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3 September 07 from Ian Mathers 1
Yeah, for something like a blog I would assume you would link not to the front page but the page for the entry or time period (depending on the blog), at which point this solution seems eminently reasonable. If anyone does do a Firefox extension, it'd be fantastic if they'd be kind enough to drop a link here.
3 September 07 from Brennen Bearnes 2
Re: JavaScript, I was thinking mainly of embedding something that would catch the #=.* and highlight/jump to the appropriate text. Check document.location.hash, I suppose? If support was offered in a few widely used libraries, it might be a wedge for creating a de-facto standard. Still not as immediate an element of the UI as some kind of direct hook to the browser's builtin search, of course.
2 September 07 from glenn mcdonald 4
But a Firefox extension would work great as a proof-of-concept demo...
2 September 07 from glenn mcdonald 4
Linking into a dynamic page is not necessarily going to be reliable, but then linking to a dynamic page is not necessarily going to continue to mean anything consistent, either, so this is not really an objection. Doing the reference with an XPath would basically miss the point, since you don't want to be pointing to "whatever happens to be in the third paragraph now", you want to be pointing to the text that was the third paragraph when you pointed to it. So the search string seems to me to be the more reliable method. And implementing it by literally triggering the browser's text-search function means that if the offset is no longer right, due to page changes, the user can use the Next/Previous buttons to see the other uses of the phrase in question.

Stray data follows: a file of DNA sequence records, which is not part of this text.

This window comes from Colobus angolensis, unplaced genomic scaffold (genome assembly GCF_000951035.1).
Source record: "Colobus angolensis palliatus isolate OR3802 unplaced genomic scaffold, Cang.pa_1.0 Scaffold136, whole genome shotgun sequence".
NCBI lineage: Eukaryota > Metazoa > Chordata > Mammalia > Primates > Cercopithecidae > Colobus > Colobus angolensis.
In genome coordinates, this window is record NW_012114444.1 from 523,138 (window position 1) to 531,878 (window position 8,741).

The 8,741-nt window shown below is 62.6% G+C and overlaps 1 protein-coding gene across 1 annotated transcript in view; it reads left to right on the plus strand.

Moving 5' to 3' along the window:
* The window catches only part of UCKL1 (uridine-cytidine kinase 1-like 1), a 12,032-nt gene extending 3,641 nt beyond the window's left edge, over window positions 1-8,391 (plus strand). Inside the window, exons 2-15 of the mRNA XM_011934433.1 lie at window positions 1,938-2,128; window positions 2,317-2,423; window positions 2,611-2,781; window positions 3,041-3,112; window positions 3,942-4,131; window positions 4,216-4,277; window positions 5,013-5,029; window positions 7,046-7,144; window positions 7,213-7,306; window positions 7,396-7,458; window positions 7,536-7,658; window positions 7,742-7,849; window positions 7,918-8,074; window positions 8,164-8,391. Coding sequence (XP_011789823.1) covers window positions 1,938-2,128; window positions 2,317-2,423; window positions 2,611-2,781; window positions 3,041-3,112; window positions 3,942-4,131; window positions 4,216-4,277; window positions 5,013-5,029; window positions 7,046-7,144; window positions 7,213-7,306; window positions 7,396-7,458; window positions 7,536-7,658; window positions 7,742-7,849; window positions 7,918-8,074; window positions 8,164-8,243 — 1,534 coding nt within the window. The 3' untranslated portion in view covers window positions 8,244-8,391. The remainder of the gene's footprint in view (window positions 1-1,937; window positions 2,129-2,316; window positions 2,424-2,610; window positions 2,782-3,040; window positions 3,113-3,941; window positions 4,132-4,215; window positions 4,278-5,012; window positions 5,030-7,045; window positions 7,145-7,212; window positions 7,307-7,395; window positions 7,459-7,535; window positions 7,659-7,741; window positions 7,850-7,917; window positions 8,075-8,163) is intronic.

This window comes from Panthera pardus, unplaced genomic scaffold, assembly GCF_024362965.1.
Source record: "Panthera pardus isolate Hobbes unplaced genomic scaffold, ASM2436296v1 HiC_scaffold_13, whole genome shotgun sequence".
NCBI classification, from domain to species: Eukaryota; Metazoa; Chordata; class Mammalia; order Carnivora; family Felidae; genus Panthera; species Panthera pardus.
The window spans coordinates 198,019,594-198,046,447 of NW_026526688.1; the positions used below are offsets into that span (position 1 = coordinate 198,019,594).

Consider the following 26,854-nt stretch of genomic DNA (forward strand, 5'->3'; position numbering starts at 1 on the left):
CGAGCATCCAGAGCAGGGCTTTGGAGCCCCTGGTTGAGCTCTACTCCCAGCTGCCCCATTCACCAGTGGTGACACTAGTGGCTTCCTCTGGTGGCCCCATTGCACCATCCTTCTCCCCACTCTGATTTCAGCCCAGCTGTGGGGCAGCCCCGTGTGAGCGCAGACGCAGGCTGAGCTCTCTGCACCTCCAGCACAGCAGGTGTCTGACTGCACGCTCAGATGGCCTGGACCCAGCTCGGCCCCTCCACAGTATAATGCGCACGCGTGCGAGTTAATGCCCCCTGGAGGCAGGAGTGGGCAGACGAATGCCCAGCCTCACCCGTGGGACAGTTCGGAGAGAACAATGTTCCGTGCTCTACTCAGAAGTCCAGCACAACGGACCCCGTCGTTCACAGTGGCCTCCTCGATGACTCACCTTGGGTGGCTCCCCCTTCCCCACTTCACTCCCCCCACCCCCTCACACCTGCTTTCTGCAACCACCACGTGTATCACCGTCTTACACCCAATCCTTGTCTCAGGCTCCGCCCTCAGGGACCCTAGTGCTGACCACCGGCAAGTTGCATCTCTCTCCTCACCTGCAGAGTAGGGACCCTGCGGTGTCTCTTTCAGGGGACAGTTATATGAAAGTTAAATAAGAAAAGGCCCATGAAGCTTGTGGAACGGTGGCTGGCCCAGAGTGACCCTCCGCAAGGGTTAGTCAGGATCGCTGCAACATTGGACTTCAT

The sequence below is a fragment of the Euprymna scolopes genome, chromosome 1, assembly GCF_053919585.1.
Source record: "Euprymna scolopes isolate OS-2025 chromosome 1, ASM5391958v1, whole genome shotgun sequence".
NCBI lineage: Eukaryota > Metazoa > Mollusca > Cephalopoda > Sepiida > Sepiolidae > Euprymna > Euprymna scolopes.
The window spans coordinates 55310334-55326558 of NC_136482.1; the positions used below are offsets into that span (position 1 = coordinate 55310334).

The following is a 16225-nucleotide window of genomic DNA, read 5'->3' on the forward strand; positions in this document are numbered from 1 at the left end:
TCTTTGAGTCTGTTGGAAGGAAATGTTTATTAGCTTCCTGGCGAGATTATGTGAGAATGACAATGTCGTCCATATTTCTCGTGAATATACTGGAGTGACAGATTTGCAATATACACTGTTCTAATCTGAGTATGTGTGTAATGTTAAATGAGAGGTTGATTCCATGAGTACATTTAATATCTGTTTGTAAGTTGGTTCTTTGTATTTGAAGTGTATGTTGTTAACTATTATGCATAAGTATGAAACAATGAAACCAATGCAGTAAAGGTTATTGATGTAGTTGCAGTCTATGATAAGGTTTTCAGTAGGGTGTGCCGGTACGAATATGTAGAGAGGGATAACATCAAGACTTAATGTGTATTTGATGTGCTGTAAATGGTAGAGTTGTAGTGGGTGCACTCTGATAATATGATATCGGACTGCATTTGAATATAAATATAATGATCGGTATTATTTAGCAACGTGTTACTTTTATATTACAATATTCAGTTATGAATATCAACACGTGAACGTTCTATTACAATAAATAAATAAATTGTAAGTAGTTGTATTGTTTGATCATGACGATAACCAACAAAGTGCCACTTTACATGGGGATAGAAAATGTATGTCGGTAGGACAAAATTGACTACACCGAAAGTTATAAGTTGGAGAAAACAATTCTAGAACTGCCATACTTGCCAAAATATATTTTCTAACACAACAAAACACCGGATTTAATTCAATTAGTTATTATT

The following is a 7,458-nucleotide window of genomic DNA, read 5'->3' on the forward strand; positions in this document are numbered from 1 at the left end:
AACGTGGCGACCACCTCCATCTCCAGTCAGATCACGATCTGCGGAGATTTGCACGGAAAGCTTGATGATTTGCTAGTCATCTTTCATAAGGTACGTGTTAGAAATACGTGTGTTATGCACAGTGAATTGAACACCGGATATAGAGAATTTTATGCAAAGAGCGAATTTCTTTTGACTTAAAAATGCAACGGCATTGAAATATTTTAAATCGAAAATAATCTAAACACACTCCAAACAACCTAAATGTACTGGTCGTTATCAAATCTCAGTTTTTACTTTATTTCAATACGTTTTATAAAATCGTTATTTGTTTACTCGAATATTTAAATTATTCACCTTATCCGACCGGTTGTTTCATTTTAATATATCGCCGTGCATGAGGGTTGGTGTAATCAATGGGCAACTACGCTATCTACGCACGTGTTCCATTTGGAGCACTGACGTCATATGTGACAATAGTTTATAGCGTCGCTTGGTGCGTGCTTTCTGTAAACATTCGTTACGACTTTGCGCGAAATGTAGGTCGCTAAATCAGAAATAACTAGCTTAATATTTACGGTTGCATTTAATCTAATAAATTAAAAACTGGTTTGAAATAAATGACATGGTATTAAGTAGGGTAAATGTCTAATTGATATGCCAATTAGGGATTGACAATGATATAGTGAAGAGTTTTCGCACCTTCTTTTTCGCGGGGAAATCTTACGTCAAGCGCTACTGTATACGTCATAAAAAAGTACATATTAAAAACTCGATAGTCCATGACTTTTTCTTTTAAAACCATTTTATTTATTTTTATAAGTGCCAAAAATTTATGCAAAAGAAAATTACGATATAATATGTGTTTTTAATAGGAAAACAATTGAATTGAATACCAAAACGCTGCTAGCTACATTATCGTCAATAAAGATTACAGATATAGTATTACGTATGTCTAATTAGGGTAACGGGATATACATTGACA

There's no cross-browser Javascript method for bringing up the browser's Find mechanism, and if there was, where would you put your Javascript code?! The idea is only practical, I think, as an addition to the standard. People won't use it unless they can count on browsers supporting it...
2 September 07 from Decklin Foster 3
I happened across the Church of Purple today, who look like they're interested in the same sort of thing. Referenced from this code, which implements an xpath-based syntax that would be very useful for Glenn's idea.
2 September 07 from Brennen Bearnes 2
This seems like a reasonable method for indicating search strings within the text at a given URL, and I suspect it might be reasonable to implement in JavaScript (though I don't know of a mechanism offhand). On the other hand, I think there's a basic semantic problem with using the the search-string + offset method to refer to a particular piece of text: Few, if any, URLs are guaranteed to represent a static piece of text. This falls down, for example, on the front page of most blogs or any given wiki.
1 September 07 from Ian Mathers 1
I am barely competent in HTML tags, but glenn's searchable link solution here is 1. brilliant and 2. the answer to something I've wanted to be able to do for a long time. Can someone or has someone brew up a widget for Firefox that does this? I'd do it myself, but I suffer from a complete lack of knowhow.
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